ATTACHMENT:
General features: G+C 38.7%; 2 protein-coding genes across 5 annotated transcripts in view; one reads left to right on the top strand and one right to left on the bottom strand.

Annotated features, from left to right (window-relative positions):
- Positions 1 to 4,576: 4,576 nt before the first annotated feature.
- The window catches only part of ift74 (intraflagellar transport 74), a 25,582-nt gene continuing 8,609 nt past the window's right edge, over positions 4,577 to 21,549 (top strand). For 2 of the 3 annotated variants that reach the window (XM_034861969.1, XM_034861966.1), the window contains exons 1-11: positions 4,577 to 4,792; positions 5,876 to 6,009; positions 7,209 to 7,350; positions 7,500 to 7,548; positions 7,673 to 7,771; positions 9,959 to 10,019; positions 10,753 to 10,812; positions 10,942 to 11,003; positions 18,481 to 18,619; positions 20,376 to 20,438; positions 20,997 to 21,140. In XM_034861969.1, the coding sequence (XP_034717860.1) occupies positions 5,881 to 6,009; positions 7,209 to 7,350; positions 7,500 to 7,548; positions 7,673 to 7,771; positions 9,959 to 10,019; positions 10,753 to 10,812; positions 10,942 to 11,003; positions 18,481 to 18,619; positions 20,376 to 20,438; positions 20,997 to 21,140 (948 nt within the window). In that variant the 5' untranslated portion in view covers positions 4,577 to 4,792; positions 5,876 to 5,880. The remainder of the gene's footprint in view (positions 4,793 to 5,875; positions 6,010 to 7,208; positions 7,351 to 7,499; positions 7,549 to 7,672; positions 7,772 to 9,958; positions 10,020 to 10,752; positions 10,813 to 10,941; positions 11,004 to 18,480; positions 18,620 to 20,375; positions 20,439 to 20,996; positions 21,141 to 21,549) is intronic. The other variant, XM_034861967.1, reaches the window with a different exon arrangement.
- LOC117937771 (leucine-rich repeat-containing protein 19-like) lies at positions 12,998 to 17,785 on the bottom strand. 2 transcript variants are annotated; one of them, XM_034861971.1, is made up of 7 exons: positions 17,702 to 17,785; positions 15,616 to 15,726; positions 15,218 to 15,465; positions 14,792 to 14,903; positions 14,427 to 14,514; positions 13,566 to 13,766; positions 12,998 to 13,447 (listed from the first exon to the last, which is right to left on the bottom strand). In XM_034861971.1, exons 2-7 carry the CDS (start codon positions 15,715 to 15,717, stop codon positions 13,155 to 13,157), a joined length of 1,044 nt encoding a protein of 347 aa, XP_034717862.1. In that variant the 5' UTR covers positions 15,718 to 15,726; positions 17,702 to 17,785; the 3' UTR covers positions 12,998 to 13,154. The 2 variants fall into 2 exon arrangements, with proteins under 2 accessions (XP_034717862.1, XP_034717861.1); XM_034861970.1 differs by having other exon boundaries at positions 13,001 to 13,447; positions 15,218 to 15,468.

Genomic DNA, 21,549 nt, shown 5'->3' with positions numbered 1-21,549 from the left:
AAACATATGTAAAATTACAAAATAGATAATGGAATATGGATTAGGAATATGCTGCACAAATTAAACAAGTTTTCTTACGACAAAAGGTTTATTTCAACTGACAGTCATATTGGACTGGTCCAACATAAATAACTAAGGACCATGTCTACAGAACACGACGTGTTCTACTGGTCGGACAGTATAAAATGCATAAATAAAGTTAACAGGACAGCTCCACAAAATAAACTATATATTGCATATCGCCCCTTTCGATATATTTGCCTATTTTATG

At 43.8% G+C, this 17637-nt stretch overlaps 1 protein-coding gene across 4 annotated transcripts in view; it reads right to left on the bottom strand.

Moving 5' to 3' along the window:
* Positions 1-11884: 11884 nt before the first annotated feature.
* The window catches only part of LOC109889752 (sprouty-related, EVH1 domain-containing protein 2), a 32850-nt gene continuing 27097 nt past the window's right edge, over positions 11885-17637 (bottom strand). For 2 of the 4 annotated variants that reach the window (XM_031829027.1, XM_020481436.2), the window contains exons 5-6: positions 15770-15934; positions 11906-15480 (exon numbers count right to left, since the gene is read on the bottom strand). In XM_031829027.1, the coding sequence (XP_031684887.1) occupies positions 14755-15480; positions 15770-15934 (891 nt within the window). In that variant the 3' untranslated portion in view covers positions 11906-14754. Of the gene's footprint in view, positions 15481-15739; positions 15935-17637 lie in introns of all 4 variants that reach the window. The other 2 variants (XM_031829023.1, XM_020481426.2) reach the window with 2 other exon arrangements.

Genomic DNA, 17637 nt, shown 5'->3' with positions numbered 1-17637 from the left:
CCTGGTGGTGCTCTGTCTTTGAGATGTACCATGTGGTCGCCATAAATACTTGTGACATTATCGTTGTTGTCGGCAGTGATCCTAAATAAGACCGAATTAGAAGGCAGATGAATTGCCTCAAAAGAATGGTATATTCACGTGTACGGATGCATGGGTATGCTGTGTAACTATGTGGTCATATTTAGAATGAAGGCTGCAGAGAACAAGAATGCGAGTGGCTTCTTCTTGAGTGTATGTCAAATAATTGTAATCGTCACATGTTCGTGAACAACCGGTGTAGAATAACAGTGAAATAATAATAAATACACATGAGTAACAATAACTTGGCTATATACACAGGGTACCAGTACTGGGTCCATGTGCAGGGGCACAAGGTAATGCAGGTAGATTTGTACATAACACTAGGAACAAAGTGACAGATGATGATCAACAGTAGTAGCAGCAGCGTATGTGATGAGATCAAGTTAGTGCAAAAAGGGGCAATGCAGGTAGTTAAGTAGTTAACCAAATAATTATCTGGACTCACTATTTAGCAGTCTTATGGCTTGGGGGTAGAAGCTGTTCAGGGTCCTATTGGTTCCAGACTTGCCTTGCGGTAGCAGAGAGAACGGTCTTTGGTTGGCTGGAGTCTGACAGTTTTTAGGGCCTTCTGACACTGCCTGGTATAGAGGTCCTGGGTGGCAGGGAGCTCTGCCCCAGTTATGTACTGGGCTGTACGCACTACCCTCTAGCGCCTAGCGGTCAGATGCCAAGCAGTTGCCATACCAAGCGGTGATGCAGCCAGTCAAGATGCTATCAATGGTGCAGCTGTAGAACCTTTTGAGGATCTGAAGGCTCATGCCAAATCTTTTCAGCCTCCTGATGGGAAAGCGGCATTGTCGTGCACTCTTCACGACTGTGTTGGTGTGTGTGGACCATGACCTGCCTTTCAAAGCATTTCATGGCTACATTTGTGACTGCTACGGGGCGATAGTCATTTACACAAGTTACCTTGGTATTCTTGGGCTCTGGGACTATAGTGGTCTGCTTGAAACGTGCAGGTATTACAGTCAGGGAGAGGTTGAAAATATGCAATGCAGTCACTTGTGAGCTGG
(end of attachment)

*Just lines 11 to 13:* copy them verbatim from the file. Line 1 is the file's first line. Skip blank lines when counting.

* The window catches only part of LOC109889752 (sprouty-related, EVH1 domain-containing protein 2), a 32850-nt gene continuing 27097 nt past the window's right edge, over positions 11885-17637 (bottom strand). For 2 of the 4 annotated variants that reach the window (XM_031829027.1, XM_020481436.2), the window contains exons 5-6: positions 15770-15934; positions 11906-15480 (exon numbers count right to left, since the gene is read on the bottom strand). In XM_031829027.1, the coding sequence (XP_031684887.1) occupies positions 14755-15480; positions 15770-15934 (891 nt within the window). In that variant the 3' untranslated portion in view covers positions 11906-14754. Of the gene's footprint in view, positions 15481-15739; positions 15935-17637 lie in introns of all 4 variants that reach the window. The other 2 variants (XM_031829023.1, XM_020481426.2) reach the window with 2 other exon arrangements.

Genomic DNA, 17637 nt, shown 5'->3' with positions numbered 1-17637 from the left:
CCTGGTGGTGCTCTGTCTTTGAGATGTACCATGTGGTCGCCATAAATACTTGTGACATTATCGTTGTTGTCGGCAGTGATCCTAAATAAGACCGAATTAGAAGGCAGATGAATTGCCTCAAAAGAATGGTATATTCACGTGTACGGATGCATGGGTATGCTGTGTAACTATGTGGTCATATTTAGAATGAAGGCTGCAGAGAACAAGAATGCGAGTGGCTTCTTCTTGAGTGTATGTCAAATAATTGTAATCGTCACATGTTCGTGAACAACCGGTGTAGAATAACAGTGAAATAATAATAAATACACATGAGTAACAATAACTTGGCTATATACACAGGGTACCAGTACTGGGTCCATGTGCAGGGGCACAAGGTAATGCAGGTAGATTTGTACATAACACTAGGAACAAAGTGACAGATGATGATCAACAGTAGTAGCAGCAGCGTATGTGATGAGATCAAGTTAGTGCAAAAAGGGGCAATGCAGGTAGTTAAGTAGTTAACCAAATAATTATCTGGACTCACTATTTAGCAGTCTTATGGCTTGGGGGTAGAAGCTGTTCAGGGTCCTATTGGTTCCAGACTTGCCTTGCGGTAGCAGAGAGAACGGTCTTTGGTTGGCTGGAGTCTGACAGTTTTTAGGGCCTTCTGACACTGCCTGGTATAGAGGTCCTGGGTGGCAGGGAGCTCTGCCCCAGTTATGTACTGGGCTGTACGCACTACCCTCTAGCGCCTAGCGGTCAGATGCCAAGCAGTTGCCATACCAAGCGGTGATGCAGCCAGTCAAGATGCTATCAATGGTGCAGCTGTAGAACCTTTTGAGGATCTGAAGGCTCATGCCAAATCTTTTCAGCCTCCTGATGGGAAAGCGGCATTGTCGTGCACTCTTCACGACTGTGTTGGTGTGTGTGGACCATGACCTGCCTTTCAAAGCATTTCATGGCTACATTTGTGACTGCTACGGGGCGATAGTCATTTACACAAGTTACCTTGGTATTCTTGGGCTCTGGGACTATAGTGGTCTGCTTGAAACGTGCAGGTATTACAGTCAGGGAGAGGTTGAAAATATGCAATGCAGTCACTTGTGAGCTGG